Judge Mike Rubino knows how to pronounce allegorical and didacticism.
Our review of Manhattan, published July 26th, 2000, is also available.
"New York was his town, and it always would be."
Few films have captured the essence of New York City like Manhattan. As soon as you hear the first notes of "Rhapsody in Blue" you're transported to a version of New York that doesn't actually exist. It's romanticized, as Allen (or his character, Isaac Davis) explains in the opening narration, and you have no choice but to fall in love with it.
Manhattan is one of Woody Allen's finest moments. The story, about a fortysomething New Yorker trying to find love in a sea of immaturity and selfishness, has all the tropes and twists you've come to expect from the director. Isaac is dating a 17-year-old named Tracy (Mariel Hemingway, Deconstructing Harry), but feels that the relationship is inherently temporary. When Isaac's friend (Michael Murphy, Magnolia) breaks up with his mistress, Mary (Diane Keaton, Annie Hall), Isaac's drawn to her instead. But this isn't the Allen and Keaton you saw a few years earlier; things are different.
If Annie Hall is a quintessential romantic comedy, Manhattan is its antithesis. Keaton's Mary is a similar sort of "manic pixie dream girl," like Annie, except she's more pretentious and immature. She's not a lovable riddle, she's a foolish gal who can't plan ahead four weeks in advance, let alone keep a steady relationship. Keaton plays the role wonderfully, subverting expectations and remaining likable. Allen's teen lover, Tracy, is on the other end of the spectrum. While Isaac may dismiss her as a child (quick to remind everyone he is dating a girl that still does homework), Tracy is the one with maturity to spare. Hemingway plays her with precocious innocence and alarming subtly (best exhibited when she and Isaac break up). She's rarely naive, and is constantly asking Isaac to treat their relationship more seriously.
Allen's character is somewhere between the two women. He's nebbish and awkward, of course, but Isaac is also growing into a more mature person. With the usual dash of autobiography, Allen's character quits the broad comedy scene and searches for something with more substance (surprise: he's writing a novel). He yearns to be taken seriously, and to be with someone as mature and romantic as him.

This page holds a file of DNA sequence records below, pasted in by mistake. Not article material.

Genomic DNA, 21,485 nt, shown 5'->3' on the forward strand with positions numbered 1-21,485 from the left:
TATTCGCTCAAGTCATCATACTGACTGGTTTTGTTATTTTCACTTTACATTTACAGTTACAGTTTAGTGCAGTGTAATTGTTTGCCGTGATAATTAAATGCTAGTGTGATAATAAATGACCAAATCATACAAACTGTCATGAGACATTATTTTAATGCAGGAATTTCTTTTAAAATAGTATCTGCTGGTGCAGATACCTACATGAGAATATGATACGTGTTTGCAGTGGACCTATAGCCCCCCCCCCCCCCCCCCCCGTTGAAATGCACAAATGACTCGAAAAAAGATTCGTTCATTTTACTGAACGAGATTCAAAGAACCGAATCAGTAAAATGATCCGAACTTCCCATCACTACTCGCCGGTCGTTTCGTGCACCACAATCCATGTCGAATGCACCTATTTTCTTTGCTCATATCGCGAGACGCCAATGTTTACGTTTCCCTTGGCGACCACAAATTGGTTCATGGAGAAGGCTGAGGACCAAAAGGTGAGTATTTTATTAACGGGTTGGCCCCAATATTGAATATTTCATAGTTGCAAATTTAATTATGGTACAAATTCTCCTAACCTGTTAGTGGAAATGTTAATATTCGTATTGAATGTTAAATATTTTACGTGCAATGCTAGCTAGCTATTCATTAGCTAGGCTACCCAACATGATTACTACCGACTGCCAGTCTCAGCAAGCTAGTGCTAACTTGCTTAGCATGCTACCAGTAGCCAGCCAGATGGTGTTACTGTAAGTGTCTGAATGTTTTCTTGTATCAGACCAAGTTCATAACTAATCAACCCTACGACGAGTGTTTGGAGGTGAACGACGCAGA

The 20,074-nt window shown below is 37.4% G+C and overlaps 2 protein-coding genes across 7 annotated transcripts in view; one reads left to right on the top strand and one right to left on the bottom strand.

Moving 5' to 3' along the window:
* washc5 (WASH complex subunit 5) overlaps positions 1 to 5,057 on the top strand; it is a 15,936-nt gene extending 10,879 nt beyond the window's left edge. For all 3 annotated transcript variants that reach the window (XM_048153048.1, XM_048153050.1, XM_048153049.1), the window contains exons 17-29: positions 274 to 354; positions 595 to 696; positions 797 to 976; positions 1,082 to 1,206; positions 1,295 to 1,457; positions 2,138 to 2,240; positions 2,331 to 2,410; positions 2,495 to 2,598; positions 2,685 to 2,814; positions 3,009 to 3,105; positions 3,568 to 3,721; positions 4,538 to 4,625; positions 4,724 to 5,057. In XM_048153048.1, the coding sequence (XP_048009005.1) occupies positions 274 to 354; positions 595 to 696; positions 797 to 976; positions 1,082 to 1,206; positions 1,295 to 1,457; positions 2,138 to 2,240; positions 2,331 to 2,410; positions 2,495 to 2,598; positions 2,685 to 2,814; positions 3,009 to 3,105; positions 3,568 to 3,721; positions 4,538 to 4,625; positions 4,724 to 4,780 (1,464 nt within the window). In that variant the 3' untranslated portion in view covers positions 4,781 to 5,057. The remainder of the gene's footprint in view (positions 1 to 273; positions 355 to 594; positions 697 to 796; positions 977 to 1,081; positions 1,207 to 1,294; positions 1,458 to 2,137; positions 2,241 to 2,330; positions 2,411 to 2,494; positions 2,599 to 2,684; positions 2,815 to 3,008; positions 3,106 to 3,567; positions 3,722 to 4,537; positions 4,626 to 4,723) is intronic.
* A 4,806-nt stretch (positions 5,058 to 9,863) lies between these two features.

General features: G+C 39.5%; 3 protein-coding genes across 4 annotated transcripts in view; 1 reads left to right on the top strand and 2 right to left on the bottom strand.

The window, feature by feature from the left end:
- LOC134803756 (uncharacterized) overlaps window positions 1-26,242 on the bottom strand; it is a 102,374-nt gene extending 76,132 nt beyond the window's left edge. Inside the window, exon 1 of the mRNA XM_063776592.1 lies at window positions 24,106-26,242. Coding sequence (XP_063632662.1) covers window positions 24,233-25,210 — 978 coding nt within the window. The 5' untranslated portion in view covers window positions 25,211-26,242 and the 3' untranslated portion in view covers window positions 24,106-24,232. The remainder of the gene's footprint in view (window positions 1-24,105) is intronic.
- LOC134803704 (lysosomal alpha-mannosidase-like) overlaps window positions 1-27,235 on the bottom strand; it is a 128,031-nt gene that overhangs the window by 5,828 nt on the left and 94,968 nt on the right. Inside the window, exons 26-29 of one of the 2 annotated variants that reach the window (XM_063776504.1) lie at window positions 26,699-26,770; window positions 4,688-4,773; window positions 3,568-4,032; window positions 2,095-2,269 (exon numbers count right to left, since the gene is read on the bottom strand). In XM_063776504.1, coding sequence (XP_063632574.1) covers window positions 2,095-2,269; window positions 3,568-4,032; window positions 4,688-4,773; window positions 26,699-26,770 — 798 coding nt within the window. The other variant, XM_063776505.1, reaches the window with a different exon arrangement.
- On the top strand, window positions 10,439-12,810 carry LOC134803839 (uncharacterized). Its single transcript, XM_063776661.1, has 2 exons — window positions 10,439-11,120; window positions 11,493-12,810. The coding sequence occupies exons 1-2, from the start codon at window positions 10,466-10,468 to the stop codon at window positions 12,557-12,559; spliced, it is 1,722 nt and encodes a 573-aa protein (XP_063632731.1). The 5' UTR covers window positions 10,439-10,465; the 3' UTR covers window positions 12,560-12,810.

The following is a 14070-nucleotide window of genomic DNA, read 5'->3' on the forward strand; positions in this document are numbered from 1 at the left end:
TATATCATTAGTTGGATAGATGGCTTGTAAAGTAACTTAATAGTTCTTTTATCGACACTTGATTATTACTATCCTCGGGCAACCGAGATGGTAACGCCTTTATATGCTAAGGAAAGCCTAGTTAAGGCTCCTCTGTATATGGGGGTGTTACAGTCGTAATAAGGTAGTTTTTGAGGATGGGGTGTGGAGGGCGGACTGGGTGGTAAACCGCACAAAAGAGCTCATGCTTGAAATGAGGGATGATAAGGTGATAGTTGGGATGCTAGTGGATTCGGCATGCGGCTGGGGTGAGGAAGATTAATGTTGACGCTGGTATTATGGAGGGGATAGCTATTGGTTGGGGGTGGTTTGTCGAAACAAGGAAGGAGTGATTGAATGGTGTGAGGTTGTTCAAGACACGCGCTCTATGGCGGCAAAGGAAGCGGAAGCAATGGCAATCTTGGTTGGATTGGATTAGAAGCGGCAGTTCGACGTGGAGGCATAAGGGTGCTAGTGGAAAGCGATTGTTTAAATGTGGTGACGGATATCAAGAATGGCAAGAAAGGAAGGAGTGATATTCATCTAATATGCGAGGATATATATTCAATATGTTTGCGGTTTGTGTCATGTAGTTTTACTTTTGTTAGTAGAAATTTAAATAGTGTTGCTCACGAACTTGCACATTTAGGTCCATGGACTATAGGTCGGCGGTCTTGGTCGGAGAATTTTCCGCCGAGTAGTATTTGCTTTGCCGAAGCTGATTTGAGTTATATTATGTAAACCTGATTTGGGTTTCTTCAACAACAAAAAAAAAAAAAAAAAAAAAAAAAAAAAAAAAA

Manhattan puts its characters through a lot of angst and uncertainty, but it never loses sight of the comedy. Devoid of Annie Hall-esque gags or "fourth-wall-moments," the film relies almost solely on Allen's one-liners and character choices. Whether itÕs dropping a Noel Coward reference or mingling with erudite jerks at a gallery opening, Allen knows how to play to an intellectual crowd and jab them at the same time.
Enhancing all of this is the film's incredible cinematography and soundtrack. There was a point in Allen's career where he really started to care about the aesthetics of his movies, and Manhattan is without a doubt his most impressive. Cinematographer Gordon Willis (The Godfather) doesn't just capture New York's landscape in gorgeous black and white, he also lights interior scenes with bold minimalism. Every scene could be framed and hung in a gallery. The look of the film is matched by the booming, charismatic music of George Gershwin. While none of the music was actually scored for the film, using Gershwin throughout gives Manhattan a consistent, timeless feel. If there is a Woody Allen movie that deserves a Blu-ray release, it's this one.
The Manhattan Blu-ray features a remastered 1080p transfer that showcases the film's aesthetic in a way I've never seen. The film's high contrast photography is sharp and adequately grainy. The black levels are exceptional, especially during the numerous "interior, apartment, night" scenes. The audio only comes in a DTS Master Mono track, but that proves to be more than enough. Manhattan isn't the kind of film that requires a full-featured surround sound mix—it's all talking and jazz music. The mono track is solid, especially during the film's musical montages. It's not surprising, considering Allen's DVD track record, that this release is devoid of supplements or special features. It doesn't even have a nice menu.
Manhattan is a classic film. It would have been nice to see it, and Annie Hall, given a more robust treatment on Blu-ray, but just having a transfer in high definition is worth it. Allen's vision of the city he loves has never looked this good.
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